There are many interests that collide in the present crisis. These conflicts of interest are obvious both within the EU and between the various (member) states and groups. As regards the EU; the lack of a clear standpoint, most evident due to the lack of de facto actions, shows a clear difficulty in the present constitutional structure of the Union. An action in this regard would be a policy to determine how the EU as a whole would handle the present issue; an action that would constitute the unified approach of all member states. The discrepancy within the news media discourse indicates that the media is making at least some level of interpretation when trying to understand the EU’s opinion. The Union moves carefully, avoiding any political actions that could result in a divide between the member states and their respective interest.
The present structure emphasises the role of the Council of Ministers (the Council) in adopting the policies for foreign interests. The Council represents the interests of the member states, and in the case of the Ukraine crises, these interests are many and diverse. Whether the sanctions that the EU has imposed in the conflict is because of a breach of human rights – or a reaction to possible interests of the member states in the gas conflict is difficult to determine. It is however important to recognize that gas supply is a vital resource for the fundamental functioning of the internal market. While not all member states rely on Russian Gas, it is still important enough for the EU to invoke discussions with other third countries, such as Turkey.
Apart from the sanctions adopted by the Council in line with Art. 215 TFEU, it is not surprising that unified action has remained scarce due to such diverse interests. Still, the EU’s decision to rely on Art. 215 TFEU could indicate that the EU considers that the conflict constitutes a serious threat. Otherwise, Art. 75 TFEU – with its ordinary legislative procedure – would have sufficed to combat the issues related to the Ukraine crisis. A serious threat could be of an international character, in line with the ECJ’s decision in C-130/10, 2012. However, those financial sanctions that actually have been imposed do not necessarily indicate a strong and unified political standpoint. Such measures can be considered as a ‘regular’ course of action of the EU. In general, some of the sanctions are only an implementation of UN Security Council resolutions which are not autonomously based on the EU.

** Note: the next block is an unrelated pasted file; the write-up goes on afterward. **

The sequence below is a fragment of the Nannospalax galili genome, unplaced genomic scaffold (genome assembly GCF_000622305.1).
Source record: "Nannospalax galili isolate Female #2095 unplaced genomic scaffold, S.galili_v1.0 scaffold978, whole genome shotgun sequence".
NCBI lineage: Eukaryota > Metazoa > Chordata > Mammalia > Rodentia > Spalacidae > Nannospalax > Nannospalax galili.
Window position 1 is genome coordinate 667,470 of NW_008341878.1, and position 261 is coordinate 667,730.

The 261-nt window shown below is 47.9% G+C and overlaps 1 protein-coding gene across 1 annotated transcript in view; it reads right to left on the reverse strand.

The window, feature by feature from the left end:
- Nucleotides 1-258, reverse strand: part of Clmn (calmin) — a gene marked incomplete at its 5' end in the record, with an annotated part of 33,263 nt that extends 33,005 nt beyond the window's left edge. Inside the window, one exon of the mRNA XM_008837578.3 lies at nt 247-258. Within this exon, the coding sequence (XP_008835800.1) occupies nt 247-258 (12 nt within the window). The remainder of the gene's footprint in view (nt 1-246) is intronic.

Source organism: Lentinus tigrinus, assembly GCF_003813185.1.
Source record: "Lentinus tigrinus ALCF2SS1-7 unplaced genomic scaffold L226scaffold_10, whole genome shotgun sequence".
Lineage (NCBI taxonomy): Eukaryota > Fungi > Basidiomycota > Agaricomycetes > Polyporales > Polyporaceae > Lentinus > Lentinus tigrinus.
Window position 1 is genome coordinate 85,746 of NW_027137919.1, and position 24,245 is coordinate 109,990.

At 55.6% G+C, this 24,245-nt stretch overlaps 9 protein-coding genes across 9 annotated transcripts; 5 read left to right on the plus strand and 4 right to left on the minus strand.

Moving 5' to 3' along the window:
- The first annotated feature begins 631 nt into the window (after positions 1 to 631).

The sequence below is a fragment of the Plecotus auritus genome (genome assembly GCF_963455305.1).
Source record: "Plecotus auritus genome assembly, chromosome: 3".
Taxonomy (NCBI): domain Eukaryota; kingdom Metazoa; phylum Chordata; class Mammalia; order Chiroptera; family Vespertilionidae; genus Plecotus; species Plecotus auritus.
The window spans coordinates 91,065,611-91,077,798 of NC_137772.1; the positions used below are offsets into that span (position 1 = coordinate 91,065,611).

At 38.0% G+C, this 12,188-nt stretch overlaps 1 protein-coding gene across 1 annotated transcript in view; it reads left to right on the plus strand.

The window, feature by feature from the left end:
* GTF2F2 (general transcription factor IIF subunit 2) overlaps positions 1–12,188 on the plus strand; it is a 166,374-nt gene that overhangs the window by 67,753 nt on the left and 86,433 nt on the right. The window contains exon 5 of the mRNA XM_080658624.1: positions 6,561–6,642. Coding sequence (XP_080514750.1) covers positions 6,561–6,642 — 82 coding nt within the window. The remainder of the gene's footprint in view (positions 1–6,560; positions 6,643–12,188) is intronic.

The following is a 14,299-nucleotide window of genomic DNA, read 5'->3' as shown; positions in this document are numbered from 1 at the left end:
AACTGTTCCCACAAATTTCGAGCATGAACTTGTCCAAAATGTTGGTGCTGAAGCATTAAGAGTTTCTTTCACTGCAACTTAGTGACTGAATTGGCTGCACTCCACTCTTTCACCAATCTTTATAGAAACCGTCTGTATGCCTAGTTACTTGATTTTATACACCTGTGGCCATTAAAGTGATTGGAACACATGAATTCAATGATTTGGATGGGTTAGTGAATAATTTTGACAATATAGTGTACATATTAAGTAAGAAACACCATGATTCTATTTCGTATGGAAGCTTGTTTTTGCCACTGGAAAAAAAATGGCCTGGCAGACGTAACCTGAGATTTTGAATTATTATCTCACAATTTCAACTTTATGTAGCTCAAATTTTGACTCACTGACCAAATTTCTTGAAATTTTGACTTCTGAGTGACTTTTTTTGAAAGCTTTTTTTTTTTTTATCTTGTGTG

The “EU opinion” might de facto be the joint opinion of the member states. For example, some member states are in favour of backing Ukraine’s right to use force, other member states remain quiet and Germany in particular – stemming from its many business interests – are very sceptical to broader sanctions.
In many areas, the EU has progressed very far in uniting the various member states and creating one unified interest: a good example is the internal market. However, when the questions concern foreign affairs, the EU again becomes a collection of sovereign states, all with their own agenda. However, the economic implications of the various interests do concern the entirety of the Union. Gas supplies within Ukraine, for example, are of substantial interest to the EU as a whole. Supplies of gas and other natural resources are vital to the structure and vitality of the internal market, but the power to influence the EU agenda through the Council remains in the hands of the member states.
The power to act for the EU ultimately rests on the principal of conferral, where the member states actively must limit their own sovereignty in an effort to strengthen the EU’s ability to act. This creates a great difficulty in the present case. There is a great deal of conflict between the member states, and without a clear mandate, the EU cannot adopt an agenda of its own while the member states are in in disagreement.
The present crisis, as such, shows one of the real difficulties in the present constitutional structure of the EU. This structure creates problems regarding the separation of interest, the connection with the internal market and in effect, the interests of the EU as a whole. The use of Art. 215 TFEU may indicate that the EU considers the Ukraine crisis as a real and serious threat, but actions proportional to such a threat are lacking. If anything, this could be the result of the EU’s limited ability to take action due to disagreement between the various member states.
By Christoffer Carlberg, Emilia Björksved, Kajsa Freijd and Rebecca Ivarsson.